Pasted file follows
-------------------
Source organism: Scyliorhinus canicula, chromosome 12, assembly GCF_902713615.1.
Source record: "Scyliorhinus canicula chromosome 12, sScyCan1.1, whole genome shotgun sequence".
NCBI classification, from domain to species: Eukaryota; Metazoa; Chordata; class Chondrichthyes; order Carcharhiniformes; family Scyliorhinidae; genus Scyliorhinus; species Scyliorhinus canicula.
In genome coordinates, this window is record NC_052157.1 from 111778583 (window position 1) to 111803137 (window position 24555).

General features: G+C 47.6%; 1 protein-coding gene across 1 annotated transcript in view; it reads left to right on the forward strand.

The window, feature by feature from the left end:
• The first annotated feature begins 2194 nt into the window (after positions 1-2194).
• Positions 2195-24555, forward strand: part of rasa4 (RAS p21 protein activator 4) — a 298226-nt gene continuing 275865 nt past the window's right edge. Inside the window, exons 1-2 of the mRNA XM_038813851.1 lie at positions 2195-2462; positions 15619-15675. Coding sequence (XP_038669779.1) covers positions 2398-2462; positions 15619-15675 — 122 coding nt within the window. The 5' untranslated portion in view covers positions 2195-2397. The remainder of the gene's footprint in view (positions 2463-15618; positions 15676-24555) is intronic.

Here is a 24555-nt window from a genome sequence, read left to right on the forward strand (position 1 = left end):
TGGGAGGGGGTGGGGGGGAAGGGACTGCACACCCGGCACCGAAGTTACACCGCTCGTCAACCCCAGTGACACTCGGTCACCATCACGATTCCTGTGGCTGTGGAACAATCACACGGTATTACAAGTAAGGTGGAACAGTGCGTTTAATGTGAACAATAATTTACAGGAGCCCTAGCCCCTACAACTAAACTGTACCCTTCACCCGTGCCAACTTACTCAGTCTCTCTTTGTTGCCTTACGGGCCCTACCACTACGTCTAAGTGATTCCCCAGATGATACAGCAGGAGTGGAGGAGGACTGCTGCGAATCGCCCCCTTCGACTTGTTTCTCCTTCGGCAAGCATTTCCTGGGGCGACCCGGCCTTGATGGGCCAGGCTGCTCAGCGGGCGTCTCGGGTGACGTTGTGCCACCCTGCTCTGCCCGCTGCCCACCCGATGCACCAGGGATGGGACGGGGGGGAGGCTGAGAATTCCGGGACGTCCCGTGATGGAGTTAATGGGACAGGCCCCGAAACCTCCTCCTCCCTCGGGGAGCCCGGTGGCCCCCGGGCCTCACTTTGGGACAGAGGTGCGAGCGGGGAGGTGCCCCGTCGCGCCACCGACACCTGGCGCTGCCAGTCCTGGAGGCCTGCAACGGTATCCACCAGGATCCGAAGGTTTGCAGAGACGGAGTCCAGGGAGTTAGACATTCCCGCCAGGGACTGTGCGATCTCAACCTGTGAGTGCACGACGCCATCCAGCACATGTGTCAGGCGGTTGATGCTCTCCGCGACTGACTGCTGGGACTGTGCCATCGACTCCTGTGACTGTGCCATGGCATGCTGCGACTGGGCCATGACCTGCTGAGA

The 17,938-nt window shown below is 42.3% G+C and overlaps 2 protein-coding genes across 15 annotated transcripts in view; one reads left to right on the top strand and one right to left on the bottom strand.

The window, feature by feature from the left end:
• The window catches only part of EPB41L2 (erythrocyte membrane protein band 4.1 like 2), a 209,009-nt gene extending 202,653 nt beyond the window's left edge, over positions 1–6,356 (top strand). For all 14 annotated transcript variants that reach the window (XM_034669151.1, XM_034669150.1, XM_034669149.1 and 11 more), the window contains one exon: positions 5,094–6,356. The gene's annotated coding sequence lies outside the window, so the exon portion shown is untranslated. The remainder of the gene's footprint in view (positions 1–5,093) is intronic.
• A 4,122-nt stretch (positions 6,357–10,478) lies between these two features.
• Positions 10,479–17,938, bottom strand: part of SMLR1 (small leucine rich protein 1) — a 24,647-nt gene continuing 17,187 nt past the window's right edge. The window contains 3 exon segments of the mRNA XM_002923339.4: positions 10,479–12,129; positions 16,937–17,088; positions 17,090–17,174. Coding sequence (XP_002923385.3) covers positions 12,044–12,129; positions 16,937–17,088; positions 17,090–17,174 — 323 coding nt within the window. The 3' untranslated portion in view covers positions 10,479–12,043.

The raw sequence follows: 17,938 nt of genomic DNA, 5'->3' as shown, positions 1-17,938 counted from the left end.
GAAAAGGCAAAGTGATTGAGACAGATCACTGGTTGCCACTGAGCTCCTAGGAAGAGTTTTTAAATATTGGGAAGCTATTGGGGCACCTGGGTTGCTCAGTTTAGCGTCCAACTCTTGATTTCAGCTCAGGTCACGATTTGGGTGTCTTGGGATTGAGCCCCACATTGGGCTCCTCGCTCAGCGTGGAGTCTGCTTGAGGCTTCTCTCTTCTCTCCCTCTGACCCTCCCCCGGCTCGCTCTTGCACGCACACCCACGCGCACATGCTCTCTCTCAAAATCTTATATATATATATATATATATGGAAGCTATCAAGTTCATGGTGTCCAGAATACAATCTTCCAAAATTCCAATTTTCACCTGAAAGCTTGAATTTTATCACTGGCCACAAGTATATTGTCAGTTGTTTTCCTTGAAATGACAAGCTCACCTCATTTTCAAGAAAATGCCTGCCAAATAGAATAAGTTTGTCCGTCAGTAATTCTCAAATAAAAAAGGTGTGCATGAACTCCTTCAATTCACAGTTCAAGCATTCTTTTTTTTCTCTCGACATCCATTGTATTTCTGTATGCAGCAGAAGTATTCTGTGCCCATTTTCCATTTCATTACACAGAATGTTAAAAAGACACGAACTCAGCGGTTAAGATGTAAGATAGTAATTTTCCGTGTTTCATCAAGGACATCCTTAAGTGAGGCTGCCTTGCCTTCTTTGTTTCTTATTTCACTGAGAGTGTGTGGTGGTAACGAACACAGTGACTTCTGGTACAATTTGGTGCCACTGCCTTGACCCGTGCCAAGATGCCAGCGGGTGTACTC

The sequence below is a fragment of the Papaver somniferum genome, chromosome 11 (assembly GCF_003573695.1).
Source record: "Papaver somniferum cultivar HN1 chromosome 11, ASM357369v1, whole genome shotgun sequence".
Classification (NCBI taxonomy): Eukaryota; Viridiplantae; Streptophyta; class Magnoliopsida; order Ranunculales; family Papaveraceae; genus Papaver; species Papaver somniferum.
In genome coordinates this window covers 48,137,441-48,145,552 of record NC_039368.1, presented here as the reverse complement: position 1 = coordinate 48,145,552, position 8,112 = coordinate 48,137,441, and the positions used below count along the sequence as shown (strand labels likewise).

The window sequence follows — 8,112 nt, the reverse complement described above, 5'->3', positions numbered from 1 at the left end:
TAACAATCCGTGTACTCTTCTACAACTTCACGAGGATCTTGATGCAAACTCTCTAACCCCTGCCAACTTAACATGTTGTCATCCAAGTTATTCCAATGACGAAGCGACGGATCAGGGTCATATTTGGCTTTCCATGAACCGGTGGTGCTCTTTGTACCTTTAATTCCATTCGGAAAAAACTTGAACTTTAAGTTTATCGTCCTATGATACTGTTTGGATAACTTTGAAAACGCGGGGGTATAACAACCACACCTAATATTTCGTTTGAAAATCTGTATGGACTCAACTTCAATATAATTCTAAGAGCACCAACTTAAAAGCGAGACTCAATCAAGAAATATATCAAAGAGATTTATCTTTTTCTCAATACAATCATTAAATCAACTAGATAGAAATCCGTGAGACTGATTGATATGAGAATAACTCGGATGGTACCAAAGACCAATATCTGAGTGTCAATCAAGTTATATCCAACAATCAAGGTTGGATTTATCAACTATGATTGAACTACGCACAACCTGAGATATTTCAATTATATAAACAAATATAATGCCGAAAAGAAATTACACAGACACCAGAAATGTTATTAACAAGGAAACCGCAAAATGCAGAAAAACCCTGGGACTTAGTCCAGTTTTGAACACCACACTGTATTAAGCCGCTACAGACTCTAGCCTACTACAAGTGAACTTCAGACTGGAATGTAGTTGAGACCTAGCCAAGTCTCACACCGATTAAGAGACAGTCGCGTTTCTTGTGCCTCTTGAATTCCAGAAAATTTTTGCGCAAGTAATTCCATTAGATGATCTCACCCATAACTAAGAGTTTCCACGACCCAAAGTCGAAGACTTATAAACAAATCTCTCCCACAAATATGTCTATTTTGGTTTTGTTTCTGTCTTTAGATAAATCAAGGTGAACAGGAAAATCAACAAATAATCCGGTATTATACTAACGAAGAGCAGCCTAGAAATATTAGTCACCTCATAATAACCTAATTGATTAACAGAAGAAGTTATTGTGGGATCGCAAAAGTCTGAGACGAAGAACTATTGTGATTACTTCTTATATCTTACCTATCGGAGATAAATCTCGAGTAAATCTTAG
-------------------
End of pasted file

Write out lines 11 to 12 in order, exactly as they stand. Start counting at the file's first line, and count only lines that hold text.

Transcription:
The 17,938-nt window shown below is 42.3% G+C and overlaps 2 protein-coding genes across 15 annotated transcripts in view; one reads left to right on the top strand and one right to left on the bottom strand.

The window, feature by feature from the left end: